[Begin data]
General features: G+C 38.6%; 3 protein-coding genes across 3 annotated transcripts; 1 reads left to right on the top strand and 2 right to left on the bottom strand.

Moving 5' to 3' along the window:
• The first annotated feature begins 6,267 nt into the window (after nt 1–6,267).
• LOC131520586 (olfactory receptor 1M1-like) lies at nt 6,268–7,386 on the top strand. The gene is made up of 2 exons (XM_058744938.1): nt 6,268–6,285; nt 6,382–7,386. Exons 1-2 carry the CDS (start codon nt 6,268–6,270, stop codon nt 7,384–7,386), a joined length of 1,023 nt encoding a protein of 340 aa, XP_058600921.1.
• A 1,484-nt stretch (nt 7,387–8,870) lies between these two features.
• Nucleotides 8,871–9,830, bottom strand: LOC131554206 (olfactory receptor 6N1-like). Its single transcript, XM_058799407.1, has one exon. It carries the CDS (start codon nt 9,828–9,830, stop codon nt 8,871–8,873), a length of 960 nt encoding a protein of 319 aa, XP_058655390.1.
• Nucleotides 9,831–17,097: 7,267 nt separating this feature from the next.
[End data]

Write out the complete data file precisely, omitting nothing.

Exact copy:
General features: G+C 38.6%; 3 protein-coding genes across 3 annotated transcripts; 1 reads left to right on the top strand and 2 right to left on the bottom strand.

Moving 5' to 3' along the window:
• The first annotated feature begins 6,267 nt into the window (after nt 1–6,267).
• LOC131520586 (olfactory receptor 1M1-like) lies at nt 6,268–7,386 on the top strand. The gene is made up of 2 exons (XM_058744938.1): nt 6,268–6,285; nt 6,382–7,386. Exons 1-2 carry the CDS (start codon nt 6,268–6,270, stop codon nt 7,384–7,386), a joined length of 1,023 nt encoding a protein of 340 aa, XP_058600921.1.
• A 1,484-nt stretch (nt 7,387–8,870) lies between these two features.
• Nucleotides 8,871–9,830, bottom strand: LOC131554206 (olfactory receptor 6N1-like). Its single transcript, XM_058799407.1, has one exon. It carries the CDS (start codon nt 9,828–9,830, stop codon nt 8,871–8,873), a length of 960 nt encoding a protein of 319 aa, XP_058655390.1.
• Nucleotides 9,831–17,097: 7,267 nt separating this feature from the next.